“The counter is that there haven’t been many new starts,” Lefkowitz said. “So, I’ve heard it argued that it’s not like there is going to be new inventory added on top of the inventory that is already out there, because there has been a real stall in the amount of new construction.”
Michael Gigliotti, a senior managing director at JLL Capital Markets, said that while bridge funding may be expensive, it is available even for challenging properties.
“Say you have that really difficult kind of scenario, where someone had a maturing loan and they needed a bridge loan right now, and it was a really tough situation in, say, Manhattan with low occupancy on a multi. Is that going to be a difficult deal? Are they going to have to go to a high cost of capital?” he said. “Yeah, absolutely. But I still think it could get done.”
Dustin Stolly, vice chairman and co-head of capital markets debt and structured finance at Newmark, said that while multifamily, industrial, and life sciences were the main areas of interest for bridge debt firms, even sectors like hospitality — that bete noire of the COVID economy — had begun drawing interest from lenders intrigued by the sector’s new, lower valuations.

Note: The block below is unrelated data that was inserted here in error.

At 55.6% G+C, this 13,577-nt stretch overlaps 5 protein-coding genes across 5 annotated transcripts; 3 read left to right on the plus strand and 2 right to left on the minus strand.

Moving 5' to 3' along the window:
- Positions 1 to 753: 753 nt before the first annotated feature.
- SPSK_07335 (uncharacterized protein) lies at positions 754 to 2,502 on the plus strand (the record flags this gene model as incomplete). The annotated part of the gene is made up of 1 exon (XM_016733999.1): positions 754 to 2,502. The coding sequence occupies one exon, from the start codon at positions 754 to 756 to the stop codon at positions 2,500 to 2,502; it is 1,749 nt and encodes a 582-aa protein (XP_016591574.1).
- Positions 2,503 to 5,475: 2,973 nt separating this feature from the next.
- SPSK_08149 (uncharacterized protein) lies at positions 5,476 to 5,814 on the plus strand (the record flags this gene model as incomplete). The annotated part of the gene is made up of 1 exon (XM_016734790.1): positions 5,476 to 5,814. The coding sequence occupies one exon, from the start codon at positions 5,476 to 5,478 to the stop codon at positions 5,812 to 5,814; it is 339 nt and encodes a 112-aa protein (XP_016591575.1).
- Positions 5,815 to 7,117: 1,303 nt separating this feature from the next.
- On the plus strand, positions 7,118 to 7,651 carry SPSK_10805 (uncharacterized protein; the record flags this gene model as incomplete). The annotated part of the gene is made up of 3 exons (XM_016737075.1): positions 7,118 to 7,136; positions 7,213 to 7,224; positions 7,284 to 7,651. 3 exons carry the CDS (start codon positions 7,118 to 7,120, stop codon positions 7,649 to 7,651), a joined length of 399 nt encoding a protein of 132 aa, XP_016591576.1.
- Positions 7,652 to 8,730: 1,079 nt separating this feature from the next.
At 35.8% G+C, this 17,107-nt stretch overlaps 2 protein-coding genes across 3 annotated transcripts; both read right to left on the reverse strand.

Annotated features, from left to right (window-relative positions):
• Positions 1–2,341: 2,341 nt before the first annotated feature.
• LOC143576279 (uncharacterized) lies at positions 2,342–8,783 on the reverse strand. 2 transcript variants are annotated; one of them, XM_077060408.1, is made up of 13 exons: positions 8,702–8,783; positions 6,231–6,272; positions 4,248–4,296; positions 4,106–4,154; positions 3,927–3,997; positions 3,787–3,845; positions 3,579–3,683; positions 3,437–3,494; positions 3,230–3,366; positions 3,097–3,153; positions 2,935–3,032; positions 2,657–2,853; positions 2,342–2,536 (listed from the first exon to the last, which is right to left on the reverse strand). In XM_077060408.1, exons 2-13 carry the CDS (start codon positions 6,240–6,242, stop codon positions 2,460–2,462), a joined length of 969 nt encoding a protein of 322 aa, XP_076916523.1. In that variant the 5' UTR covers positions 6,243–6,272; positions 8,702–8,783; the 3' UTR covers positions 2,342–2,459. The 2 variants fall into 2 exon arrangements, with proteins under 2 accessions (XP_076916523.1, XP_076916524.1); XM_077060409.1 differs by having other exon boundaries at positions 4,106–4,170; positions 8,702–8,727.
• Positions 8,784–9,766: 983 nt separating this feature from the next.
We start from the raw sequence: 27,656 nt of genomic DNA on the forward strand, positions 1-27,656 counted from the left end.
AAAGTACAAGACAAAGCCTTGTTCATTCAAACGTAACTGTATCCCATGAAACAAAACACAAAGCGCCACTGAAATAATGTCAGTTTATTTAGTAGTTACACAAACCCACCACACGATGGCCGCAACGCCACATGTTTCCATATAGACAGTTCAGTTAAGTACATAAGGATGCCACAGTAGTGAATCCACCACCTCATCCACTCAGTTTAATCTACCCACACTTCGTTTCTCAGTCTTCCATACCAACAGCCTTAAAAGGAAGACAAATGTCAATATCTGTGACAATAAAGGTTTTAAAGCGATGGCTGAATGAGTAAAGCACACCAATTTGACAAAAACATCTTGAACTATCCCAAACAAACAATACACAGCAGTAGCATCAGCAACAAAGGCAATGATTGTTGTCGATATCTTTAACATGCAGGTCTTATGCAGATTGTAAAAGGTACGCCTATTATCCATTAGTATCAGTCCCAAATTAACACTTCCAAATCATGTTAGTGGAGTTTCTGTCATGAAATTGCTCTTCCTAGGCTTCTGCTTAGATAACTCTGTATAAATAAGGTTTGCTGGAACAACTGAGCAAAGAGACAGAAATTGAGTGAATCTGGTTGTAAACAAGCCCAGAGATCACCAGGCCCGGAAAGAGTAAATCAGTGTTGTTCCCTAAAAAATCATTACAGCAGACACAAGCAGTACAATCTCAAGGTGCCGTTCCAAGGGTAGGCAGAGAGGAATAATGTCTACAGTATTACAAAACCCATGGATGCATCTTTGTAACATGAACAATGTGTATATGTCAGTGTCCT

“Hospitality values reset pretty much immediately,” he said. “And, they are often [down] 25 to 35 percent. And so, with that in mind, if there are opportunities for folks to come in and provide rescue capital, or there are hotel investment sales … that’s a space where finance companies can get good relative yield.”
Like Simpson, Gigliotti said he thinks that the warehouse and collateralized loan obligation (CLO) markets that many bridge lenders used to securitize their loans had gotten “a little squirrely” last spring. But, he added, since then, “they have come back pretty strongly.”
Broadly speaking, he said he believed that most sponsors who could have gotten a bridge loan a year ago could still get one today, though at prices around 100 basis points more expensive than before. Bridge debt on riskier assets is pricier.
“There are some very difficult deals getting done that, a year ago, any debt fund would have done it at 3 percent that are now [getting done] at 6, 7, or 8 percent,” Gigliotti said. “There are some debt fund groups that will lend on those things and just take yield for it right now. And, if a borrower has to transact and they need to take that money, they will.”
Of course, there are exceptions. “If it’s a retail property where all the tenants aren’t paying rent, but their leases are outstanding and you can’t evict them — yeah, I don’t know if there’s a loan for that right now,” he said.
By: Adam Bonislawski